Customer Reviews for

Shirley

Average Rating 4.5
( 15 )
Rating Distribution

5 Star

(10)

4 Star

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3 Star

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2 Star

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Sort by: Showing all of 15 Customer Reviews
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  • Anonymous

    Posted September 11, 2009

    I Also Recommend:

    Enchanting...

    Charming, lovely, and captivating is this story. Though it is Charlotte Bronte's lesser known of works, it is a beautifully woven tale just as enchanting as Jane Eyre, though perhaps less melodramatic. It is a bit hard to get into at first, but after the the second or third chapters the book begins to weave a magic web around your imagination, spellbinding it til 'the end'.
    Read it and you will not regret it.

    3 out of 3 people found this review helpful.

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  • Anonymous

    Posted May 16, 2010

    I Also Recommend:

    Personal Fave!

    I have to say that this is now my favorite Bronte tale. I picked up this novel for an independent study course I was taking in gender studies but after the first few chapters I couldn't put it down. The characters are full of life and depth and the plot itself is strategically tied to cultural events going on during this period in history. The romance is complicated and yet spellbinding and the barriers thrown up in front of the main characters are the typical social expectations and class lines which make you route for the tender-hearted as well as the stubborn/willful women of the day. It is a must read for any lover of classic literature and a must own for any true Bronte fan!

    1 out of 1 people found this review helpful.

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  • Anonymous

    Posted August 21, 2014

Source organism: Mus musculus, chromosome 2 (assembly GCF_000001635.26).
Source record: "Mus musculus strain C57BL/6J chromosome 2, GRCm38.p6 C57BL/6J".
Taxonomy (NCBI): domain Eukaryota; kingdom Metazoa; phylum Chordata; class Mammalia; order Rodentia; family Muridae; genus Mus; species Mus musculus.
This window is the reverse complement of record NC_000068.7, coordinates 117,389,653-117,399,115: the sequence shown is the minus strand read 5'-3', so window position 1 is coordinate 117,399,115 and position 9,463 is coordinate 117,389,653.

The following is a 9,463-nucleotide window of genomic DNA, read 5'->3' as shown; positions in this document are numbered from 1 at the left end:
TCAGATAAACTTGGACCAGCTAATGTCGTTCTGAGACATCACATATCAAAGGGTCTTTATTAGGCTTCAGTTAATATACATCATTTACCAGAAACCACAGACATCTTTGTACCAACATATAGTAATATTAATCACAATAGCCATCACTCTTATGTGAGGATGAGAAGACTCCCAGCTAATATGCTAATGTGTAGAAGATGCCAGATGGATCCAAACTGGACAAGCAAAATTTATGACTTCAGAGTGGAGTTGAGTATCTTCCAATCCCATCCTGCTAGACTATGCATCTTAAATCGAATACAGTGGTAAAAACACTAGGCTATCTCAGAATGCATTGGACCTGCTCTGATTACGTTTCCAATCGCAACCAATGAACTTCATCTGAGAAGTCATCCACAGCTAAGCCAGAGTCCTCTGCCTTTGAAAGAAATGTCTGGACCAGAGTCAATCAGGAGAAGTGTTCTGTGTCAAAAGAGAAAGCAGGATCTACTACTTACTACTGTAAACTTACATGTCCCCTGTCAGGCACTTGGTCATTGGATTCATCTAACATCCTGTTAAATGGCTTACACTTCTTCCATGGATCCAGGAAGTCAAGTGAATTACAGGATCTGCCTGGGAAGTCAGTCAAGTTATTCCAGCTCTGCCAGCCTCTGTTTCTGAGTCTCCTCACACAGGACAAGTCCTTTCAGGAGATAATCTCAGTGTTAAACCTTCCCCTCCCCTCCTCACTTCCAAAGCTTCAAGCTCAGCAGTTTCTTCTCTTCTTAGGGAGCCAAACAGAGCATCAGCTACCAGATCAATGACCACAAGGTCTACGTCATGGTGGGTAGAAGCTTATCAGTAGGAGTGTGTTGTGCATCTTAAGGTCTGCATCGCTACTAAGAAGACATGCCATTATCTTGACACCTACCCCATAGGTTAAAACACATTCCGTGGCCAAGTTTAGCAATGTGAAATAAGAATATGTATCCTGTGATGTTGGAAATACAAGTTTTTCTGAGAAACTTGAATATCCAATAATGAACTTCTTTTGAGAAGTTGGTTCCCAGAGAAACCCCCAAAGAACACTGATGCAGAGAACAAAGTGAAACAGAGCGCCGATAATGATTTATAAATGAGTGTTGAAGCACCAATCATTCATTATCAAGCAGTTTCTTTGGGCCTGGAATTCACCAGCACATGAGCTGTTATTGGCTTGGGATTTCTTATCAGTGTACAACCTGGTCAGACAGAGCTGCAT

One of my favourite Bronte books. Just as good, if not as widely appealing or so quickly attractive as Jane Eyre.

    Shirley just gets better and better every time I read it. It isn't a first read book; it's one you keep coming back to, enjoying it more every time.

    Sometimes the plot seems to drag a little, and there are parts that I find not as interesting. But there is a wealth of delightful secondary characters, two widely different love stories, and just so much to revel in. There are many humorous parts, particularly those involving the curates.
    Shirley is brown, and grey, and black; but it's a golden brown, a soft misty grey, and a pure, firm, solid black, like its namesake.
    Just as good, if not as widely appealing or so quickly attractive, as Jane Eyre. Persevere, and you will be amply rewarded.

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  • Anonymous

    Posted December 18, 2011

    Highly recommended. A surprise from Charlotte Bronte's pen.

    I first decided to read this book simply because I read everything else Charlotte Bronte wrote. It has become my favorite of her books, though it seems to be the least known and neglected by most. It is about the goings on in and around the Yorkshire mills in 1811-12 in the context of the Napoleonic Wars and the relatively early days of the Luddite movement. The principal characters are diverse and, at least to me, most are more believable than those in Bronte's other books. I like that the author's voice is much quieter and is less pompous, preachy and opinionated than in all of Bronte's other books. For the most part, she lets her characters and their actions speak. There are also discussions about politics and the society. Another pleasant surprise is that it is much more feminist that any of Bronte's other books. Almost every female character, regardless of her position in society is a person in her own right, who also feels that she is a full-fledged member of the society: Caroline wants to be just as useful as the men; Shirley, even in her most docile state, is her own person; Hortense worships her brothers, but runs the household; William Ferren's wife stands with her man, not behind him; even the Old Maids, while letting men have the visibility, do not simply dissolve into the background. I find it refreshing, particularly considering that in Villete, Professor, or Jane Eyre women submit to their chosen Masters, which I found rather jarring. The feminism is there, without being shouted or preached about. It is also interesting to consider this book in connection with Elizabeth Gaskell's "North and South". Considering the close friendship between the authors, the common elements are not surprising; but each story stands on its own merit; while the connections only add to the enjoyment of each.